Let x and y be elements of X. Then \vert f(x)-f(y)\vert = \vert C(x-y)\vert \leq \Vert A^{-1}\Vert\cdot\Vert B-A\Vert\,\vert x-y\vert. By assumption, \Vert B-A\Vert\cdot\Vert A^{-1}\Vert<1, so f is a contraction mapping, which gives us the desired fixed point x_0.

The proof of the contraction mapping theorem proceeds by iterating the contraction. In this case, since the contraction is a linear map, one can do this explicitly and see what one obtains. The first few iterates of the function f above are z-Cx, z-C(z-Cx)=z-Cz+C^2x, z-Cz+C^2z-C^3x, and we see that, because \|C\|<1, this sequence is converging to the point z-Cz+C^2z-C^3z+\dots.

If A is the identity and \|C\|<1, then this is particularly easy to see directly: the inverse of I+C is I-C+C^2-C^3+\dots, and one can justify it by noting that (I+C)(I-C+C^2-\dots+(-1)^nC^n)=I-C^{n+1}, which converges to I. One can deduce the general case from this too, since A+(B-A)=A(I+A^{-1}(B-A)). Therefore, the contraction mapping theorem is not essential in this example.

Note iconAttention This article is in need of attention. It would be nice to have an example of the contraction mapping theorem applied in a less linear context so that one can't just write down a solution anyway.

Comments

An application of the contraction mapping principle

A nice application of this principle is Picard's theorem about the existence of solutions to an initial value problem for a first order, ordinary differential equation. The map involved is highly non linear and the solution cannot be written down explicitily as in example 2. The idea is to convert the differential equation into an integral equation. The solution is then a fixed point for the operator that rules the integral equation. I just realized that there is a reference to this kind of trick at the end of the quick description above.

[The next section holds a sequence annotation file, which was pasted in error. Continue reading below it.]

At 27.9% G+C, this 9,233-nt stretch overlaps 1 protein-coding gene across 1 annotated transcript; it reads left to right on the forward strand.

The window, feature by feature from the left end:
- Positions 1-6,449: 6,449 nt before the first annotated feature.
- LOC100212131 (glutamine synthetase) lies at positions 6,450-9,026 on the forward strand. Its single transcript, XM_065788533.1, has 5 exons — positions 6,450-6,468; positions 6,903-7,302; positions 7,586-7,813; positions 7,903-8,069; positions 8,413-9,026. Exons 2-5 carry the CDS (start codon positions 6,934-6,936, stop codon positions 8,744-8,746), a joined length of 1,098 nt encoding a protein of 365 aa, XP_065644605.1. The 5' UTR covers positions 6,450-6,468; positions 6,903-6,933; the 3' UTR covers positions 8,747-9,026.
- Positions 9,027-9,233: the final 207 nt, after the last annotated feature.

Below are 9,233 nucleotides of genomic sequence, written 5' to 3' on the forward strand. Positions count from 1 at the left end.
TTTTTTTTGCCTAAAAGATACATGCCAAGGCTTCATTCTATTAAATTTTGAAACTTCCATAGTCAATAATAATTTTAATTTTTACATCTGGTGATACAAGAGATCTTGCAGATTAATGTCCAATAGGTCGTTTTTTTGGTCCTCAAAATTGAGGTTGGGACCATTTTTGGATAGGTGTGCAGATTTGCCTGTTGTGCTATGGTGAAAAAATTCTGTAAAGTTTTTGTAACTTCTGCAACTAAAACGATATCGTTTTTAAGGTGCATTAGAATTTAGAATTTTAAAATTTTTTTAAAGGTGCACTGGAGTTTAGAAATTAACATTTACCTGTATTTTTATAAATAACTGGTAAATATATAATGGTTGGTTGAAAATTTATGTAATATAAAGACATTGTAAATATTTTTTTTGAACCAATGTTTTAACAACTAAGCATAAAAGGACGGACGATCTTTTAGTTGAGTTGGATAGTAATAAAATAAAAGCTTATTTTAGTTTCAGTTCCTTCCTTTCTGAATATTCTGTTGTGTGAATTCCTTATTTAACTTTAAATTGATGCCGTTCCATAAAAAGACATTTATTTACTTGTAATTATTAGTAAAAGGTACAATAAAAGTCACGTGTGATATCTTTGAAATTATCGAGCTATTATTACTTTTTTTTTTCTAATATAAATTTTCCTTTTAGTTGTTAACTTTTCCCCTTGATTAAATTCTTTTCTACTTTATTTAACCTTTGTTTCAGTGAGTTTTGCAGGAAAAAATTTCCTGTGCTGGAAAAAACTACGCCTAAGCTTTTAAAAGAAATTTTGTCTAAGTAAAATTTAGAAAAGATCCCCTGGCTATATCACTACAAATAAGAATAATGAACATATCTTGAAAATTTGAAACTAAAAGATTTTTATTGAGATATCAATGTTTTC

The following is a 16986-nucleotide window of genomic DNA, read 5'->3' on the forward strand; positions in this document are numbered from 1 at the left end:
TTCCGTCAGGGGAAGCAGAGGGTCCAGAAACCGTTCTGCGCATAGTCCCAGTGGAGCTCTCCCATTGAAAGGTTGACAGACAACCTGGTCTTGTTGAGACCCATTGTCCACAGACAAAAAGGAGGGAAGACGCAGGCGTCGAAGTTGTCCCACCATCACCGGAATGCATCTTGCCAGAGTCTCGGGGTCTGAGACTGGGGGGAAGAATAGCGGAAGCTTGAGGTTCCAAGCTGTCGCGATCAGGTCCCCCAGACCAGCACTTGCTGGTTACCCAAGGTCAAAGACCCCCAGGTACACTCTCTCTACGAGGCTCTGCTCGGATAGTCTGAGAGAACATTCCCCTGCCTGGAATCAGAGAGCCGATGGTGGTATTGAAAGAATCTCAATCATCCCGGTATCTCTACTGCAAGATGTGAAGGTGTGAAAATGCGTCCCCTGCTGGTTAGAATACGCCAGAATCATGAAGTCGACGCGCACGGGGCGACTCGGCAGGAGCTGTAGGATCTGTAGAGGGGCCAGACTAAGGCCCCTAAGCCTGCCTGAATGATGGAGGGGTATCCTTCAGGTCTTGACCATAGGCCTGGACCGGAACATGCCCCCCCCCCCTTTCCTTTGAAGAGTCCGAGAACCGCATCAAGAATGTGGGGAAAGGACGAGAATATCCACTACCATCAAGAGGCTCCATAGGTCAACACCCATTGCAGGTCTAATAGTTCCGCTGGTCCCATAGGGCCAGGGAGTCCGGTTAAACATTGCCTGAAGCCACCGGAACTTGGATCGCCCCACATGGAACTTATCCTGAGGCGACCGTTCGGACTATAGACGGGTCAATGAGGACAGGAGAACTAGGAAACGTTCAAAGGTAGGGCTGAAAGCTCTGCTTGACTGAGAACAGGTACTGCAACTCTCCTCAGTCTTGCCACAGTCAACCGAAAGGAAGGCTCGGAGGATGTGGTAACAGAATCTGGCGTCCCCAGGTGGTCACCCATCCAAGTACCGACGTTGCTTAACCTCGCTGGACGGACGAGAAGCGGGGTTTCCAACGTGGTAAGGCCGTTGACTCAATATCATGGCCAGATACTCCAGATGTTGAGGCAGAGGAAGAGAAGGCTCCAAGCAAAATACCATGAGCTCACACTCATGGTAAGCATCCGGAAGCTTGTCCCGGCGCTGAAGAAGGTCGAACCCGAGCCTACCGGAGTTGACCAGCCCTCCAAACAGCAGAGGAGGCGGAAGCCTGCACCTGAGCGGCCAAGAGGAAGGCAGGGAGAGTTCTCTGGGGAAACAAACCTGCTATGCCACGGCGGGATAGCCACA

An application of Schauder's fixed point theorem

An application of this result is Lomonosov's remarkable theorem about the existence of invariant subspaces for an operator on a Banach space that commutes with a non zero compact operator. It would be nice to write an article on this. Also, it could be linked from other articles like

analysis > Operator theory

How to prove the existence of > Invariant subspaces

Fixed point theorems for set valued maps

I would like to mention that this kind of results, in particular Kakutani's fixed point theorem, can be used to produce invariant subspaces for operators on Banach spaces. Added later: where I said Kakutani, I meant to say Ky Fan.

Universal mappings and universal morphisms

There are good reasons to study not just the fixed point property (fpp) but the common generalization of fpp and the covering dimension theory, namely the universal functions, and even the universal (and couniversal) morphisms for general categories. (Since monoids are 1-object categories, one may also focus on the universal elements of monoids).